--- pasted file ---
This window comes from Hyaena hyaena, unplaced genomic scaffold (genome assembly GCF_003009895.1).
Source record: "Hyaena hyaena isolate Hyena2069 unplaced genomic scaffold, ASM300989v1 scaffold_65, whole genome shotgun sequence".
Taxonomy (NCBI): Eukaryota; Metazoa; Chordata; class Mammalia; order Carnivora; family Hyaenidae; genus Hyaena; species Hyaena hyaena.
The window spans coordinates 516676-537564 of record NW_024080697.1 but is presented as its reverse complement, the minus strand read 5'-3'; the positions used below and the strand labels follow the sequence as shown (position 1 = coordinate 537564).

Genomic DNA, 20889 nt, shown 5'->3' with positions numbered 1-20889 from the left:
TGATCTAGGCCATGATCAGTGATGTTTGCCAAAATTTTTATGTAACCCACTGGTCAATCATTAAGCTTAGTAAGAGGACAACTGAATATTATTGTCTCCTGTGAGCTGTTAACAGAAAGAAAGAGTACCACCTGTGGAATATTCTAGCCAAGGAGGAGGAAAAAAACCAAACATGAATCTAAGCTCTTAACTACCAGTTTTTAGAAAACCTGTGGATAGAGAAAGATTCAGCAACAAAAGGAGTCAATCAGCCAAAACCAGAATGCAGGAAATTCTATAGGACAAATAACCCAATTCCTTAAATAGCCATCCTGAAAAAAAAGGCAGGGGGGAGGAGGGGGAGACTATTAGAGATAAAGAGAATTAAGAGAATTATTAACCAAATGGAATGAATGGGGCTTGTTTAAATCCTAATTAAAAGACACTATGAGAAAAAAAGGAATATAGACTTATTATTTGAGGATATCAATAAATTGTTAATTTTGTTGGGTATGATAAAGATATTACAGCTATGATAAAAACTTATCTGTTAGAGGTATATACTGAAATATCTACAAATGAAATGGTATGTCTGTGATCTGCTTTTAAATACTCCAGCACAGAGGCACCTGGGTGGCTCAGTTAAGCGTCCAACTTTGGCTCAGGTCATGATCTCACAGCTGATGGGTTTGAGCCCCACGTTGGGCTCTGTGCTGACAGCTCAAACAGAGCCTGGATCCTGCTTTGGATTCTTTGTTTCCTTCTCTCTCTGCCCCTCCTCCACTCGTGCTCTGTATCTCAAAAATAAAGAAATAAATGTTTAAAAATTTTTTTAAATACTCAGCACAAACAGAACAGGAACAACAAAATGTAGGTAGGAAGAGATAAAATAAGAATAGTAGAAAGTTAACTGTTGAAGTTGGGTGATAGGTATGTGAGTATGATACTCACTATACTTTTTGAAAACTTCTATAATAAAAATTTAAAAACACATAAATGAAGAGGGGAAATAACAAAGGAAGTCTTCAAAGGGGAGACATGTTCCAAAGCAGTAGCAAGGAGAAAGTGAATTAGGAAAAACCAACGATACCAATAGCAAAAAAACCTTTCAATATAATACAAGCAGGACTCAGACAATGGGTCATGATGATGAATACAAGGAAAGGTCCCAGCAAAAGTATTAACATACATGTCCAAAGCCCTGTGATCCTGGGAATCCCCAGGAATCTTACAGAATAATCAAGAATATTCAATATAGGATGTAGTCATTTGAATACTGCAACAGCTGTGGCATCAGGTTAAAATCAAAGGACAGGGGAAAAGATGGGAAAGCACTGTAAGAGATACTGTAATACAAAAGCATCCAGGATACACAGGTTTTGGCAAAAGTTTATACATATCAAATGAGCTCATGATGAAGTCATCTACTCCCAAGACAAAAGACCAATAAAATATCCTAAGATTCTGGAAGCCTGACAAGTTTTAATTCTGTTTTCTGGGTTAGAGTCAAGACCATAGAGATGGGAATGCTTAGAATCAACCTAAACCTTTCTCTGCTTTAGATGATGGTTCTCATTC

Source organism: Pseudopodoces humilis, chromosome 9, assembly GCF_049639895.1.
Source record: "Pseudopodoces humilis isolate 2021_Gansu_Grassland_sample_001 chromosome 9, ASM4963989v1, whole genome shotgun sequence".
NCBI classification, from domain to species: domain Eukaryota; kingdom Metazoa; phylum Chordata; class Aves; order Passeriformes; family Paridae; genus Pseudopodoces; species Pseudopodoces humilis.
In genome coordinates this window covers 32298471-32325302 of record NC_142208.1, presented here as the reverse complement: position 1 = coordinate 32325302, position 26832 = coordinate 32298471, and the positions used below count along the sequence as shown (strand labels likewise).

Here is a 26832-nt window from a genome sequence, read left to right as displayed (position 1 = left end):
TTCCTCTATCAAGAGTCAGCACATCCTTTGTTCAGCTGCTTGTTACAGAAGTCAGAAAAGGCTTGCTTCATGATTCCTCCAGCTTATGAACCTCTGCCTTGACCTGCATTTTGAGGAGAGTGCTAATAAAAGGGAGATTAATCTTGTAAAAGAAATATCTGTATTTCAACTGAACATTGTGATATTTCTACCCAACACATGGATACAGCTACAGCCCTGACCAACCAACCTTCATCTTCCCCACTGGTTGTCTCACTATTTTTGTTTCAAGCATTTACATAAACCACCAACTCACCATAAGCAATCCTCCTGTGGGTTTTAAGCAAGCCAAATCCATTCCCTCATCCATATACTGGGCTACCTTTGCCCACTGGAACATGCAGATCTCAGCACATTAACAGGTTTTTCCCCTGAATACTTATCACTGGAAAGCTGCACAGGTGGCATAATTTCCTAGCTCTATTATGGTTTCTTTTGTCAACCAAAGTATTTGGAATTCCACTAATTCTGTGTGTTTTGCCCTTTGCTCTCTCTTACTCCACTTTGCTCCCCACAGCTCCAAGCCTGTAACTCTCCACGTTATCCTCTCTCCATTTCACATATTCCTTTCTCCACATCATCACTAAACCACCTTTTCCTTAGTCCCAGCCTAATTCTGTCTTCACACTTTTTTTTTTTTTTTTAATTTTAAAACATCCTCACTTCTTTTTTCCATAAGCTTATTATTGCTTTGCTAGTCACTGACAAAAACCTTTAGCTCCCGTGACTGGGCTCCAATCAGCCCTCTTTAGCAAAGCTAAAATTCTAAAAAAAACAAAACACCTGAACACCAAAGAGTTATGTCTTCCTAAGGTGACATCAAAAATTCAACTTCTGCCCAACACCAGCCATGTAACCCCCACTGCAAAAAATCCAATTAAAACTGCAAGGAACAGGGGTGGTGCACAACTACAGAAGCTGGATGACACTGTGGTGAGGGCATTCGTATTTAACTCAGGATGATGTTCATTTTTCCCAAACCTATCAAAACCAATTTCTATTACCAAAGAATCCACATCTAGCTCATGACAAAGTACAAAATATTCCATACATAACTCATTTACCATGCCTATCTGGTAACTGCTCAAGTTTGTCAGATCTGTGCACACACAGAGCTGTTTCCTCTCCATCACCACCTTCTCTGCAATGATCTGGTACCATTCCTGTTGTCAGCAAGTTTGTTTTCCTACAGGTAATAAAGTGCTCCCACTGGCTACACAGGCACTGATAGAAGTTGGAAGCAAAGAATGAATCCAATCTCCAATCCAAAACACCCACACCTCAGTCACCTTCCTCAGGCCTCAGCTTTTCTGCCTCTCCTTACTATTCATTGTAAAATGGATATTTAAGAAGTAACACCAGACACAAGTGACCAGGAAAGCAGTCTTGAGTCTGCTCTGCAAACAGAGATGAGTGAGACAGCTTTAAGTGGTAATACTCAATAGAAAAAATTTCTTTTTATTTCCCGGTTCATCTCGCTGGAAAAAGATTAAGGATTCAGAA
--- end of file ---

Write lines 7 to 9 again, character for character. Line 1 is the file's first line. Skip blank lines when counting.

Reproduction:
Source organism: Pseudopodoces humilis, chromosome 9, assembly GCF_049639895.1.
Source record: "Pseudopodoces humilis isolate 2021_Gansu_Grassland_sample_001 chromosome 9, ASM4963989v1, whole genome shotgun sequence".
NCBI classification, from domain to species: domain Eukaryota; kingdom Metazoa; phylum Chordata; class Aves; order Passeriformes; family Paridae; genus Pseudopodoces; species Pseudopodoces humilis.